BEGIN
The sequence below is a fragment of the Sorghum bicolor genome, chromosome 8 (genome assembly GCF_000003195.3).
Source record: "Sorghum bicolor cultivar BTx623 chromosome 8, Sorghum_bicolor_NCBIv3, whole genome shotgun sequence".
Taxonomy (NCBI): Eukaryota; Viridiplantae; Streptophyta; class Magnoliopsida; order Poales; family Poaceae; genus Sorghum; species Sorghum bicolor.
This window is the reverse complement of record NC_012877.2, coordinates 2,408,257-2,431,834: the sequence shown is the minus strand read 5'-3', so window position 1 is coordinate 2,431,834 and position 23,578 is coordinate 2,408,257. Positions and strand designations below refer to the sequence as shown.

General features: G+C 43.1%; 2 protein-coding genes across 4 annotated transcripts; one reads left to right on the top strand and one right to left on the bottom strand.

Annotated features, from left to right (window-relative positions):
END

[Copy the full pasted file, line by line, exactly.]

The sequence below is a fragment of the Sorghum bicolor genome, chromosome 8 (genome assembly GCF_000003195.3).
Source record: "Sorghum bicolor cultivar BTx623 chromosome 8, Sorghum_bicolor_NCBIv3, whole genome shotgun sequence".
Taxonomy (NCBI): Eukaryota; Viridiplantae; Streptophyta; class Magnoliopsida; order Poales; family Poaceae; genus Sorghum; species Sorghum bicolor.
This window is the reverse complement of record NC_012877.2, coordinates 2,408,257-2,431,834: the sequence shown is the minus strand read 5'-3', so window position 1 is coordinate 2,431,834 and position 23,578 is coordinate 2,408,257. Positions and strand designations below refer to the sequence as shown.

General features: G+C 43.1%; 2 protein-coding genes across 4 annotated transcripts; one reads left to right on the top strand and one right to left on the bottom strand.

Annotated features, from left to right (window-relative positions):